One of my roommates, Rich Cincotta, had an unusual ability for getting things into places where others thought they didn’t belong. Sometimes Rich, aka, the Red Header, made no effort to hide anything. A good example was the time when he brought a girl from the short-time house in the alley near the Imperial Club to the Air Force Christmas Party (this was the same guy who insisted upon putting up a Christmas tree in our Jientan apartment despite my complete apathy).
At other times, however, Rich resorted to smuggling—he was natural. I can remember when he told me that he was taking a tour of Hong Kong and Singapore that was organized by the Navy Hospital. I thought he was crazy—a single guy, Linkou Navy no less—going on a tour with a bunch of service wives. Sure we knew service wives existed but if they didn’t hang out at the King’s Club or the China Night or the Imperial, they might as well be back in the States. The trip sounded pretty tame for the Red Header. When he came back into the ROC, however, he smuggled in several copies of the ROC’s number one banned book—Chairman Mao’s Little Red Book. I know it wasn’t his main reason for going but if you think it makes a better story you can believe that.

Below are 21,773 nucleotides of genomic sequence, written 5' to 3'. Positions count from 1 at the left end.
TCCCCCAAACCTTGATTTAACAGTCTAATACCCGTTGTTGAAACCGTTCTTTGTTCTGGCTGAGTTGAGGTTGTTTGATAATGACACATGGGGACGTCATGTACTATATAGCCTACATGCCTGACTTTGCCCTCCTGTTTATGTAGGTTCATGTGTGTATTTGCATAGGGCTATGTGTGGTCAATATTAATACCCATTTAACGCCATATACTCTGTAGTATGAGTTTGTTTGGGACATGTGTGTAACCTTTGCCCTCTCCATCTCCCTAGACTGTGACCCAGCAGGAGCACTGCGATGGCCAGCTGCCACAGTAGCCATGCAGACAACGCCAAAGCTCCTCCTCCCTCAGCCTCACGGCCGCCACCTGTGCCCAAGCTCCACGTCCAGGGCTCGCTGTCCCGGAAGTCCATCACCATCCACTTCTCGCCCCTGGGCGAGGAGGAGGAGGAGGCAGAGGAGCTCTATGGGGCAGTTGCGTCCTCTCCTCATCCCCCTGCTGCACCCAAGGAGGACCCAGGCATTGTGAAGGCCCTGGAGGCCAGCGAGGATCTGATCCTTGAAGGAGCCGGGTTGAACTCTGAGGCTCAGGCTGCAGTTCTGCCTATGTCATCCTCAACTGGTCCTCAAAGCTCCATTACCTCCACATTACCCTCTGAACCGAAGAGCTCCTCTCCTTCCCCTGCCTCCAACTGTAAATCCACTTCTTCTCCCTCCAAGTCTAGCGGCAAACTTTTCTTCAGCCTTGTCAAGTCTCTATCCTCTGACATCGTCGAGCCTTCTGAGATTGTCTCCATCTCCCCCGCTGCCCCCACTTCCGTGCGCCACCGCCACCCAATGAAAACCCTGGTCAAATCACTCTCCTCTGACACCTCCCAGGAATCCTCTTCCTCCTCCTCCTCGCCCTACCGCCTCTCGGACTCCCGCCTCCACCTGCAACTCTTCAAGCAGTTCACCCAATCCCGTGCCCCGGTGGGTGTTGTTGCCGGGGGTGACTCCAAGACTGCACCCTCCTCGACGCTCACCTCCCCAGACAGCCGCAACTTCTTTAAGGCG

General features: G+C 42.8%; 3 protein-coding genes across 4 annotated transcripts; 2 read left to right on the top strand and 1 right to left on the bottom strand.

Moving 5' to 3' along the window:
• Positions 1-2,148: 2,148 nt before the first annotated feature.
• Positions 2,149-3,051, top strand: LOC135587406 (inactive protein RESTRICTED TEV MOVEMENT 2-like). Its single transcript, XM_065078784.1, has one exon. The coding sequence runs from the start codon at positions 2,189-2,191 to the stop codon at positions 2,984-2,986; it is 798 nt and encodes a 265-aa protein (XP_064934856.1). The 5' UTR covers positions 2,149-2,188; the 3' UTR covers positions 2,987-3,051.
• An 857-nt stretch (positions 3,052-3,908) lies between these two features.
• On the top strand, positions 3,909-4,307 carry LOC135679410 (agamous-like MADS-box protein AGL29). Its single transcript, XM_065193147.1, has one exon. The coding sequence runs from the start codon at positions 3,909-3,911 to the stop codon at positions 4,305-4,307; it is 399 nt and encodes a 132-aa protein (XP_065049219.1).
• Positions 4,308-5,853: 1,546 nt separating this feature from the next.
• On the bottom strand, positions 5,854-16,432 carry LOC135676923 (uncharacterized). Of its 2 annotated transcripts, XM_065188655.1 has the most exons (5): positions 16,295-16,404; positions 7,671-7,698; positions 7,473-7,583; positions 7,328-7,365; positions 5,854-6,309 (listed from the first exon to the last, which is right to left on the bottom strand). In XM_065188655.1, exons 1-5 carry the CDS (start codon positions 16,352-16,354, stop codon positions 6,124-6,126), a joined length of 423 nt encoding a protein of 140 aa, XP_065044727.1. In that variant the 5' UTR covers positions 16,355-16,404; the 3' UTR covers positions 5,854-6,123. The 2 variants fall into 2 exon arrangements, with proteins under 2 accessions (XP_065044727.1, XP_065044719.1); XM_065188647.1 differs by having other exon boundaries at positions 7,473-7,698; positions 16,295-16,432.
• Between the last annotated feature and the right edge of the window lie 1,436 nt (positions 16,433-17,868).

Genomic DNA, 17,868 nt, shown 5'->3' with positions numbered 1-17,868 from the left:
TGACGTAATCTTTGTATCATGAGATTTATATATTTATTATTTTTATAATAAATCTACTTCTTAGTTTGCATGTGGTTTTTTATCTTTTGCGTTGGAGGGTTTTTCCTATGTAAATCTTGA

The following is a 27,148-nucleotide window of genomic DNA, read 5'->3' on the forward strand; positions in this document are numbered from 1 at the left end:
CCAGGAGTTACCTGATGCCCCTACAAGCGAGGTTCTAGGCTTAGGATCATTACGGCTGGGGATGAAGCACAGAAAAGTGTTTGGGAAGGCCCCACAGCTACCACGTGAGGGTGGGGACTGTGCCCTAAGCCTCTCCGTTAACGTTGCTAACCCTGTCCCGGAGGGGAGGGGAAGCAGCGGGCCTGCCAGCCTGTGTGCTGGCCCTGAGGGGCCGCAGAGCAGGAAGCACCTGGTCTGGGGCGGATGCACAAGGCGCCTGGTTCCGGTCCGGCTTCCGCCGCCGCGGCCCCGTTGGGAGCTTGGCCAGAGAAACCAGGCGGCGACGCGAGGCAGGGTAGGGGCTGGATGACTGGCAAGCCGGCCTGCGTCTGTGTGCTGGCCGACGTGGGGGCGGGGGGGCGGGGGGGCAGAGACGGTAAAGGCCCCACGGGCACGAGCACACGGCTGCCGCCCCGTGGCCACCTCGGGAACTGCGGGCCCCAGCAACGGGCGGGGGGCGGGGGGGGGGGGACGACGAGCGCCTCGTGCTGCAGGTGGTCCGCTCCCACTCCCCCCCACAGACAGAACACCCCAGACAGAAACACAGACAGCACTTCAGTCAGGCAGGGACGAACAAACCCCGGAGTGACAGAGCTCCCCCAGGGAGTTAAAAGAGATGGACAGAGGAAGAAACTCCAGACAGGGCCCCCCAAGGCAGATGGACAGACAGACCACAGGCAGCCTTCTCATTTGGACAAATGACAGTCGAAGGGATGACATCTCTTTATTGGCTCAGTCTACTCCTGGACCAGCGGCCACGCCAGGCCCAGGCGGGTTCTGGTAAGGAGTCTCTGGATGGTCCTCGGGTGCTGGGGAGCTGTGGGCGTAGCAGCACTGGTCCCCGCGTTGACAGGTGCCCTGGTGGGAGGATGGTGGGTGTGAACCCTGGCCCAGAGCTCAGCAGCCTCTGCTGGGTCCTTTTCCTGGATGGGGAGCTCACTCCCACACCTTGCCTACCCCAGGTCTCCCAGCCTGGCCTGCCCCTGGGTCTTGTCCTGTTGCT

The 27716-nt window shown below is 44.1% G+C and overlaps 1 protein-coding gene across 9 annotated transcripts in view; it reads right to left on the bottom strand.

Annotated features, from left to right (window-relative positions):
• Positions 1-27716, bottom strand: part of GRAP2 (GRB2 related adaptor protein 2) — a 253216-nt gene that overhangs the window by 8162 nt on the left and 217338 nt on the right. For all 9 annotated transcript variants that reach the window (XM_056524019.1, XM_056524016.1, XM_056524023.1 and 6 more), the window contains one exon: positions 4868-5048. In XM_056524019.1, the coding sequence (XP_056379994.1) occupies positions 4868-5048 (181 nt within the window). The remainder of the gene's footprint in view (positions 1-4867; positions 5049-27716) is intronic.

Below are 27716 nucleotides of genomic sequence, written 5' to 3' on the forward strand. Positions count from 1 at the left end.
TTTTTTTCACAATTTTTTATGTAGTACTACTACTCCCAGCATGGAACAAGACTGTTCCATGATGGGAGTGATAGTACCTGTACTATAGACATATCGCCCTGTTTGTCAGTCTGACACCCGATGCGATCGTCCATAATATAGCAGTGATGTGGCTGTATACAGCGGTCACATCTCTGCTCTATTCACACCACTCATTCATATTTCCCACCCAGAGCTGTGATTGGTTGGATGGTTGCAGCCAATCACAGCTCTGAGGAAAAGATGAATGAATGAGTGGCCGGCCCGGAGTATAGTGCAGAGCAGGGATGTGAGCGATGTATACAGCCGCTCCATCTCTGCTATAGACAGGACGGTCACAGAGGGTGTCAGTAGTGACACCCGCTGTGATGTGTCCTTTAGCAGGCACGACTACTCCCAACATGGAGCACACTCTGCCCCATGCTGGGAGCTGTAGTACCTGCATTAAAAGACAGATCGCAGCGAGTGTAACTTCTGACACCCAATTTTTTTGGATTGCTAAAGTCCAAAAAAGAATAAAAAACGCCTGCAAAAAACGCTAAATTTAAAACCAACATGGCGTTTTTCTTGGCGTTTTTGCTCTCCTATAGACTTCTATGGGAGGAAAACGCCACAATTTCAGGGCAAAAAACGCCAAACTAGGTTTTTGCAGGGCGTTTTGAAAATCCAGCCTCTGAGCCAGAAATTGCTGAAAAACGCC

Banned books are one thing but I prefer someone who can smuggle raw odorous flesh into top-secret cryptographic facilities. The Operations Officer (Lt. Murphy), a day worker with the rank of Lt. Commander, had a desk facing almost directly into the ditty bopping work space and file cabinets behind the desk. I don’t remember the guy’s name but I do remember what Rich did to him.(Added comment, heard from Lt. Murphy about this incident, so we know it was him) On a weekend eve watch, Rich smuggled a fish that he had purchased in a street market into our highly secured, top-secret space—he put it in his pocket and walked through the gate. He then put the fish in the Ops Officer’s filing cabinet and opened the plastic bag containing it just enough to let the smell out (but not enough to make a mess)—in Rich’s words “a clean (but stinky) prank.” I’m told that by Monday morning the only thing that was obvious was the smell—and it took them a long time to find its source.